Between 2006 and 2016, The Hillside Trust acquired 3.86 acres of land in a deep ravine between Egbert and Clifton Avenues adjacent to the Millcreek Expressway. This small oasis of green space has a fascinating history.
During the early 1990s, it was marketed unsuccessfully with schematic plans to build a mid-rise residential tower. Prior to the adoption of a new citywide zoning code in early 2004, there was a rush to submit hillside development plans under the City’s outgoing Environmental Quality (EQ) Hillside District regulations. Clifton was one of three neighborhoods, along with Mt. Adams and East Price Hill, where large-scale hillside development plans were submitted at the eleventh hour for consideration under the old rules. The former EQ districts were generally more lenient insofar as permitting greater development density. In Clifton, for example, the former EQ District would permit 47 units within this ravine area, whereas the new Hillside Overlay District (HOD) would only permit five.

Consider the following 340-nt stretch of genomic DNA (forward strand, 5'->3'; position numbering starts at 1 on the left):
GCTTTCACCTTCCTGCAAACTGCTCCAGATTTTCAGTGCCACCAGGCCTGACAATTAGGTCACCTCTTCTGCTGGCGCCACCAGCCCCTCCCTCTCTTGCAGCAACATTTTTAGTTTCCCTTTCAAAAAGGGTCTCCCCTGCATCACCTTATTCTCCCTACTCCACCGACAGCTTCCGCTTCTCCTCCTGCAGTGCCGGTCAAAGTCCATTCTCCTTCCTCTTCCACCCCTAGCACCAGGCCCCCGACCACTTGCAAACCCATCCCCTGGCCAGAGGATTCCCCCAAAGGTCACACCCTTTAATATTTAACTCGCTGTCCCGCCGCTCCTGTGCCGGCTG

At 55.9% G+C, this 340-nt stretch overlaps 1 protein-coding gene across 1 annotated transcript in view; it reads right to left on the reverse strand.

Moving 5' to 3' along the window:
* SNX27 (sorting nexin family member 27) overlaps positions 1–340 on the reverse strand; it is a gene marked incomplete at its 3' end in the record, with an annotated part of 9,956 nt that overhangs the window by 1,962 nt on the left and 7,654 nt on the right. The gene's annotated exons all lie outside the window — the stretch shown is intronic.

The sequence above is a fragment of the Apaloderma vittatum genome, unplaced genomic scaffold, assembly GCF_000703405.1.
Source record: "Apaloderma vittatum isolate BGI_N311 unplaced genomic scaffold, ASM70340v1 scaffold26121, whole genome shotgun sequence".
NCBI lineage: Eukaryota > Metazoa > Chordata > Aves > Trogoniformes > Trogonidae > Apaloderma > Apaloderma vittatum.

Several weeks before the new HOD code took effect a development plan for 22 units of attached townhouses was submitted for approval. The Hillside Trust joined with neighbors to oppose this plan based on three primary concerns. One, the ravine was part of a large natural drainage system that moved large volumes of storm water. Two, the site was comprised of lakebed clays that are notoriously associated with hillside instability and land sliding. Three, in the 1800s the ravine once impounded water as a turn around for canal boats that traversed the Miami and Erie Canal. Due to the long-term impoundment of water, a large amount of sediment built up in the ravine. The depth to bedrock was estimated to be upwards of 50 feet. Consequently, any development would be complicated and problematic.
In a surprising turn of events, the development team backed out of the project several months after it was approved due to financial difficulties. With a new opportunity to control the destiny of the property, an adjacent neighbor Ed Horgan stepped in a made a series of purchases to acquire 11 parcels of land within and around the former development.
Due to income tax consideration, Mr. Horgan donated half the acreage to The Hillside Trust in 2006, and the other half in 2016. Today, this green space is one of 29 properties The Hillside Trust owns within the region.